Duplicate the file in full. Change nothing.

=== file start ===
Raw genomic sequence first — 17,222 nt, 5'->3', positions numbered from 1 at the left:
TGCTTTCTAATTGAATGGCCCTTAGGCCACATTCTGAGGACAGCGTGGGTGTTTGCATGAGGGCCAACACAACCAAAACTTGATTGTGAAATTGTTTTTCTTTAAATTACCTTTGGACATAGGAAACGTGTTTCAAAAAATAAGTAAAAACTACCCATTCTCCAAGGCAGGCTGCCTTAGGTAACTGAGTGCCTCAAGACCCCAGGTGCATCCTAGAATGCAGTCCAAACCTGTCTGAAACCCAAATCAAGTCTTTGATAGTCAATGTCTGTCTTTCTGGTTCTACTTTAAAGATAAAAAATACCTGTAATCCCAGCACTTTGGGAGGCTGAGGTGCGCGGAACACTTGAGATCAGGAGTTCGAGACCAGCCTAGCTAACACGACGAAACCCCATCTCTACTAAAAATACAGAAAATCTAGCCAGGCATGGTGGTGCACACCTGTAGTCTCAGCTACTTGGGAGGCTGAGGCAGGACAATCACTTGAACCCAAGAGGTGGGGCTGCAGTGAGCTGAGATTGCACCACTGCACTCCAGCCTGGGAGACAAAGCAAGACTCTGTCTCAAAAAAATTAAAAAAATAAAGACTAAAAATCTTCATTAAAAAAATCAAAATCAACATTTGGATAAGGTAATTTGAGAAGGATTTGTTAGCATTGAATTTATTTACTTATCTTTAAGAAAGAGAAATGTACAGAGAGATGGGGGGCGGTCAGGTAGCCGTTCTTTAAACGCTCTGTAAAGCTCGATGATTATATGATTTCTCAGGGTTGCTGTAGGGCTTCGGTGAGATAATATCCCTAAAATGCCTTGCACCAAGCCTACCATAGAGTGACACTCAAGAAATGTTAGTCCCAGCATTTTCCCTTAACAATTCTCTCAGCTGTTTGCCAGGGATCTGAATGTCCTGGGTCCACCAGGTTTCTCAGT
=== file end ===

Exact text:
Raw genomic sequence first — 17,222 nt, 5'->3', positions numbered from 1 at the left:
TGCTTTCTAATTGAATGGCCCTTAGGCCACATTCTGAGGACAGCGTGGGTGTTTGCATGAGGGCCAACACAACCAAAACTTGATTGTGAAATTGTTTTTCTTTAAATTACCTTTGGACATAGGAAACGTGTTTCAAAAAATAAGTAAAAACTACCCATTCTCCAAGGCAGGCTGCCTTAGGTAACTGAGTGCCTCAAGACCCCAGGTGCATCCTAGAATGCAGTCCAAACCTGTCTGAAACCCAAATCAAGTCTTTGATAGTCAATGTCTGTCTTTCTGGTTCTACTTTAAAGATAAAAAATACCTGTAATCCCAGCACTTTGGGAGGCTGAGGTGCGCGGAACACTTGAGATCAGGAGTTCGAGACCAGCCTAGCTAACACGACGAAACCCCATCTCTACTAAAAATACAGAAAATCTAGCCAGGCATGGTGGTGCACACCTGTAGTCTCAGCTACTTGGGAGGCTGAGGCAGGACAATCACTTGAACCCAAGAGGTGGGGCTGCAGTGAGCTGAGATTGCACCACTGCACTCCAGCCTGGGAGACAAAGCAAGACTCTGTCTCAAAAAAATTAAAAAAATAAAGACTAAAAATCTTCATTAAAAAAATCAAAATCAACATTTGGATAAGGTAATTTGAGAAGGATTTGTTAGCATTGAATTTATTTACTTATCTTTAAGAAAGAGAAATGTACAGAGAGATGGGGGGCGGTCAGGTAGCCGTTCTTTAAACGCTCTGTAAAGCTCGATGATTATATGATTTCTCAGGGTTGCTGTAGGGCTTCGGTGAGATAATATCCCTAAAATGCCTTGCACCAAGCCTACCATAGAGTGACACTCAAGAAATGTTAGTCCCAGCATTTTCCCTTAACAATTCTCTCAGCTGTTTGCCAGGGATCTGAATGTCCTGGGTCCACCAGGTTTCTCAGT